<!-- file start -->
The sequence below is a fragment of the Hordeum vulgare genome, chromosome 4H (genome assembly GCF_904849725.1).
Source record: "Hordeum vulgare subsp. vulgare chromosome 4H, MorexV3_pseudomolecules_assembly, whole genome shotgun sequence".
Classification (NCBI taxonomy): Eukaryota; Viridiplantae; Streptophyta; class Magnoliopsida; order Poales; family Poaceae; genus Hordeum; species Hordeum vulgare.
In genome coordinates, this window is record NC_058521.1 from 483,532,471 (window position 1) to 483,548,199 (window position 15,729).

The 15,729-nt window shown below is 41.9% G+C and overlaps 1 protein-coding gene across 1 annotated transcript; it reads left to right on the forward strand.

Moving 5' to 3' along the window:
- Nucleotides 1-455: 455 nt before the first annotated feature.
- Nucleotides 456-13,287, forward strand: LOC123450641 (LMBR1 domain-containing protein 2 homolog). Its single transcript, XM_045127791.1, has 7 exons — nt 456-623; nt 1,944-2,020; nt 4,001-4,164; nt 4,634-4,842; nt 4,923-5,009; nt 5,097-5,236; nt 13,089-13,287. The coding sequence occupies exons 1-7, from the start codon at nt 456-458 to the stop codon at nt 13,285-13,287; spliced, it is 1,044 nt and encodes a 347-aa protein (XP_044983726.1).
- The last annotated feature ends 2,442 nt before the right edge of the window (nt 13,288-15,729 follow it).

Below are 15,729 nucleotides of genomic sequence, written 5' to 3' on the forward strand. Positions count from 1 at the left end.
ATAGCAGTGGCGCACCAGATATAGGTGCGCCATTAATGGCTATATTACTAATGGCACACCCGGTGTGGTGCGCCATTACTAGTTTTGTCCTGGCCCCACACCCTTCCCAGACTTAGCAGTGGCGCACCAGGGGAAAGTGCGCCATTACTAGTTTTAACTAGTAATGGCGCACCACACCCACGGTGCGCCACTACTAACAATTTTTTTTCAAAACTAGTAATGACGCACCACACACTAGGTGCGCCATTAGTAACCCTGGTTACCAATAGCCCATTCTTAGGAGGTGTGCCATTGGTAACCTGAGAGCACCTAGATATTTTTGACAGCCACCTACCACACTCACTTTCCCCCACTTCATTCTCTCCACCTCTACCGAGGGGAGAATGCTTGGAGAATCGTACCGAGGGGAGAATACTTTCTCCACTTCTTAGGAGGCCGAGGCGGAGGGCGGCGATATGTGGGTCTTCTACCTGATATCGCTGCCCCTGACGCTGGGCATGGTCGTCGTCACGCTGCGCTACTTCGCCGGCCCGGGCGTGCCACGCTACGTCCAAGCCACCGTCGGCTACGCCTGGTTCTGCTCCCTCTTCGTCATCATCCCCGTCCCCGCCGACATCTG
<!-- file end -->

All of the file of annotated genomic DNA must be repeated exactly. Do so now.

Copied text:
The sequence below is a fragment of the Hordeum vulgare genome, chromosome 4H (genome assembly GCF_904849725.1).
Source record: "Hordeum vulgare subsp. vulgare chromosome 4H, MorexV3_pseudomolecules_assembly, whole genome shotgun sequence".
Classification (NCBI taxonomy): Eukaryota; Viridiplantae; Streptophyta; class Magnoliopsida; order Poales; family Poaceae; genus Hordeum; species Hordeum vulgare.
In genome coordinates, this window is record NC_058521.1 from 483,532,471 (window position 1) to 483,548,199 (window position 15,729).

The 15,729-nt window shown below is 41.9% G+C and overlaps 1 protein-coding gene across 1 annotated transcript; it reads left to right on the forward strand.

Moving 5' to 3' along the window:
- Nucleotides 1-455: 455 nt before the first annotated feature.
- Nucleotides 456-13,287, forward strand: LOC123450641 (LMBR1 domain-containing protein 2 homolog). Its single transcript, XM_045127791.1, has 7 exons — nt 456-623; nt 1,944-2,020; nt 4,001-4,164; nt 4,634-4,842; nt 4,923-5,009; nt 5,097-5,236; nt 13,089-13,287. The coding sequence occupies exons 1-7, from the start codon at nt 456-458 to the stop codon at nt 13,285-13,287; spliced, it is 1,044 nt and encodes a 347-aa protein (XP_044983726.1).
- The last annotated feature ends 2,442 nt before the right edge of the window (nt 13,288-15,729 follow it).

Below are 15,729 nucleotides of genomic sequence, written 5' to 3' on the forward strand. Positions count from 1 at the left end.
ATAGCAGTGGCGCACCAGATATAGGTGCGCCATTAATGGCTATATTACTAATGGCACACCCGGTGTGGTGCGCCATTACTAGTTTTGTCCTGGCCCCACACCCTTCCCAGACTTAGCAGTGGCGCACCAGGGGAAAGTGCGCCATTACTAGTTTTAACTAGTAATGGCGCACCACACCCACGGTGCGCCACTACTAACAATTTTTTTTCAAAACTAGTAATGACGCACCACACACTAGGTGCGCCATTAGTAACCCTGGTTACCAATAGCCCATTCTTAGGAGGTGTGCCATTGGTAACCTGAGAGCACCTAGATATTTTTGACAGCCACCTACCACACTCACTTTCCCCCACTTCATTCTCTCCACCTCTACCGAGGGGAGAATGCTTGGAGAATCGTACCGAGGGGAGAATACTTTCTCCACTTCTTAGGAGGCCGAGGCGGAGGGCGGCGATATGTGGGTCTTCTACCTGATATCGCTGCCCCTGACGCTGGGCATGGTCGTCGTCACGCTGCGCTACTTCGCCGGCCCGGGCGTGCCACGCTACGTCCAAGCCACCGTCGGCTACGCCTGGTTCTGCTCCCTCTTCGTCATCATCCCCGTCCCCGCCGACATCTG